A career designed around international finance and development has led Oren Whyche-Shaw ’71 to live in North and Sub-Saharan Africa and work in more than 60 countries. Most recently, she was nominated by President Biden for U.S. director of the African Bank. In December 2021, Whyche-Shaw appeared in front of the Senate Foreign Relations Committee and received a positive vote. The full Senate will need to vote for confirmation before the White House can issue a declaration of appointment.
“I was honored that colleagues from the U.S. Treasury whom I worked with 12 years ago put my name forward to the White House for this position. It was an honor that they thought that highly of me,” said Whyche-Shaw. “It seems like an appropriate closing of the circle for my service to the U.S. government. It’s sort of nice, ending the circle professionally and bringing the experience and expertise that I’ve acquired over the last many years to the bank. I hope I will make an impact.”
The goal of the African Development Bank is to spur sustainable economic development and social progress in its regional member countries (RMCs), which contributes to poverty reduction. According to the group’s mission and strategy, the bank achieves this objective by:
- Mobilizing and allocating resources for investment in RMCs.
- Providing policy advice and technical assistance to support development efforts.
“The African Development Bank is one of five, I believe, regional development banks, along with the World Bank, which is the global development bank. The African Development Bank is focused on the entire continent both North and Sub-Saharan Africa,” said Whyche-Shaw. “As a shareholder of the bank, the U.S. has a seat on its board, and so the nomination is for me to represent the U.S. on the Board of Directors of the African Development Bank.”
After graduating from Capital University in 1971 with a double major in Theoretical Mathematics and French, Whyche-Shaw’s career took her on an adventure in the financial, private, not-for-profit, and public sectors.
She earned her M.B.A. from Columbia Business School and started working on Wall Street in international finance. Whyche-Shaw was encouraged by a friend to apply to be a White House fellow, her first introduction to working with the government. Contract work soon followed, where she had opportunities to live and work in Tunisia and Abidjan, Ivory Coast.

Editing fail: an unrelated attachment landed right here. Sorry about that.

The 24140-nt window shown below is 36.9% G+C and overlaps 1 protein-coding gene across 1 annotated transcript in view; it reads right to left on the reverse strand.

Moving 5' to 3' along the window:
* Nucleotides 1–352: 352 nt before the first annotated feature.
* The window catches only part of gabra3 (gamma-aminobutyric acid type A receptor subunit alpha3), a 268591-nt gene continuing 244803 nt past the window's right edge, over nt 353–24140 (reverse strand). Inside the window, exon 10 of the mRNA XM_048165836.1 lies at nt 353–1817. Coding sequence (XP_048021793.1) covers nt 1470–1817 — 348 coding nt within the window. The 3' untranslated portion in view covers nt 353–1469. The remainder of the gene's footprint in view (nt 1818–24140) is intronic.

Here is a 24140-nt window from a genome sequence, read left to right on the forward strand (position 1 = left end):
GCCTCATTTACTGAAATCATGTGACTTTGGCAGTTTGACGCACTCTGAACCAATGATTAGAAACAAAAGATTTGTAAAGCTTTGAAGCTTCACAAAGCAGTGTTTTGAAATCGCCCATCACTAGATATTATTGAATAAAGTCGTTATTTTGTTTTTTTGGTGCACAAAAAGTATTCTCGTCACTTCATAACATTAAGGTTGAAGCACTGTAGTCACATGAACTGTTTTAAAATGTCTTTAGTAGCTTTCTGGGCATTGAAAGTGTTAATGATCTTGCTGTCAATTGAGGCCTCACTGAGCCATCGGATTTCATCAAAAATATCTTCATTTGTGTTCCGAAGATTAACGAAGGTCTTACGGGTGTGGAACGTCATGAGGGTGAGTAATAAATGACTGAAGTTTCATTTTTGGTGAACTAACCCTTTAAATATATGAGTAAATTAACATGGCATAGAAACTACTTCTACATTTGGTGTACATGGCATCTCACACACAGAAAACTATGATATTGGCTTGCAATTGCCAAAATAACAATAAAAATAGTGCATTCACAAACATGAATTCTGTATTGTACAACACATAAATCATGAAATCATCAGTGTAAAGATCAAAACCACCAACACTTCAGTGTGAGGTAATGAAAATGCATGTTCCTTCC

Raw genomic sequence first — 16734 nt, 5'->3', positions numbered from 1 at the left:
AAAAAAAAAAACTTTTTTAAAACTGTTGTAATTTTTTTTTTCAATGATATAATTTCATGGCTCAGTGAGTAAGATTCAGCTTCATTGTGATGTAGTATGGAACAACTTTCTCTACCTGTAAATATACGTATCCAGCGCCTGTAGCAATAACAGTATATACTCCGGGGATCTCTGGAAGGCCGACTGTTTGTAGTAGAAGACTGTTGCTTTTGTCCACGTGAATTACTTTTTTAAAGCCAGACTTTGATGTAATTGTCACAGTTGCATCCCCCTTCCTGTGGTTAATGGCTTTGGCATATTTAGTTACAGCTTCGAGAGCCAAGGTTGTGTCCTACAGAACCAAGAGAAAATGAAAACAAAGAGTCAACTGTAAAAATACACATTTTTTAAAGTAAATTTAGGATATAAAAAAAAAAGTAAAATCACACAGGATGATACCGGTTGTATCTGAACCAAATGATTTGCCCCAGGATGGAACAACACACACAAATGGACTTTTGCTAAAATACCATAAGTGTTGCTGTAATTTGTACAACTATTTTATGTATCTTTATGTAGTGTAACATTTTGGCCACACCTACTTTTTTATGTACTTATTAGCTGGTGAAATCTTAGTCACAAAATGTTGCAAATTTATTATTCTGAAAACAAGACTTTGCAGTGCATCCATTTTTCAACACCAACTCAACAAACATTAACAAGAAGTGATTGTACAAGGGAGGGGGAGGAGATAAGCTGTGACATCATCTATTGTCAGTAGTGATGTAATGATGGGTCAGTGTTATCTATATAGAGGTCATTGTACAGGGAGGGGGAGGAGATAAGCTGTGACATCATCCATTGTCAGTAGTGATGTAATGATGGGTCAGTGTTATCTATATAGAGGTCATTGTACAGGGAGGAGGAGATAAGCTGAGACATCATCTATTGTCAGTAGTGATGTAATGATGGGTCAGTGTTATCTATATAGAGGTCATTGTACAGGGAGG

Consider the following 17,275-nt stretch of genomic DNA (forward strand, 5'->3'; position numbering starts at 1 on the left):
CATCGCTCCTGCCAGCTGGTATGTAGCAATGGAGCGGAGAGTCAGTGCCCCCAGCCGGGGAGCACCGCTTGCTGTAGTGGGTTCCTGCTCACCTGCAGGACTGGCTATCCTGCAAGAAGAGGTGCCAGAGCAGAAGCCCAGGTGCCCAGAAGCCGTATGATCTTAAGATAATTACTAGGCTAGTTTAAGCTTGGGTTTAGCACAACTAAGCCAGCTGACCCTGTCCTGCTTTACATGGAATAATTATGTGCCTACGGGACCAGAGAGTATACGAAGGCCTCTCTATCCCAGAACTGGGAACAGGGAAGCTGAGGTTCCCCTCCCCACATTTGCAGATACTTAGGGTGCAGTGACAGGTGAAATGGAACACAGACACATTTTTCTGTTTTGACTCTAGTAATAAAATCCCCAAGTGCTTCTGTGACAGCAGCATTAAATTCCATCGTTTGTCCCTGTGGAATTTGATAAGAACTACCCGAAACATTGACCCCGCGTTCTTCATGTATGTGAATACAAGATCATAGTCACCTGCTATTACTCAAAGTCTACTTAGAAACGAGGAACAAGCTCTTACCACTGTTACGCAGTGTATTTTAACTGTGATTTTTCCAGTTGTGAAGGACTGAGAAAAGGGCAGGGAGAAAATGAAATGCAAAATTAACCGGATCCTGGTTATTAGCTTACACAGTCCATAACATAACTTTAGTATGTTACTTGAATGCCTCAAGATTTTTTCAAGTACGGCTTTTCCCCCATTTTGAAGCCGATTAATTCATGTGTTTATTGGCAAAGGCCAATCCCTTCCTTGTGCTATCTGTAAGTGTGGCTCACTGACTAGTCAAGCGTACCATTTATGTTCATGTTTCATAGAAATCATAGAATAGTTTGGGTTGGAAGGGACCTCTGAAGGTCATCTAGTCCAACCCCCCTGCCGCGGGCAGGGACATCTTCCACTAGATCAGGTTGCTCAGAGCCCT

Her expertise in Africa paved the way for her to become the director of African Nations at the U.S. Department of the Treasury and later several positions within the U.S. Agency for International Development (USAID), including the deputy assistant administrator for the Africa Bureau, a position she held until retiring in 2020.
“Shortly after taking on the West Africa portfolio, Ebola broke out. That was my primary responsibility as the D.A. in West Africa,” said Whyche-Shaw. “The responsibility of the work was incredible, not only in terms of what was going on in the field but also the oversight of the Hill having passed $1 billion in aid.”
After Ebola was controlled, responsibilities shifted, and Whyche-Shaw was asked to focus on southern Africa. A quieter region but one that had its own challenges “in terms of agriculture, water scarcity, women’s rights, and HIV/AIDS.”
“It was a challenging time with outbreaks of the plague, both the bubonic as well as the pneumonic, in Madagascar, locusts in a number of the countries, and also the rise of terrorism,” said Whyche-Shaw.
The COVID-19 pandemic was especially challenging as southern Africa became the “focal point within the continent.”
Whyche-Shaw can celebrate a long and successful career because of her desire to always build upon her experiences and openness to new things.
“You should learn never say never and never say always,” said Whyche-Shaw. “I do have a curious mind. I look at new opportunities when they present themselves, not that I always jump from one thing to another, but I always think, why not give it a try.”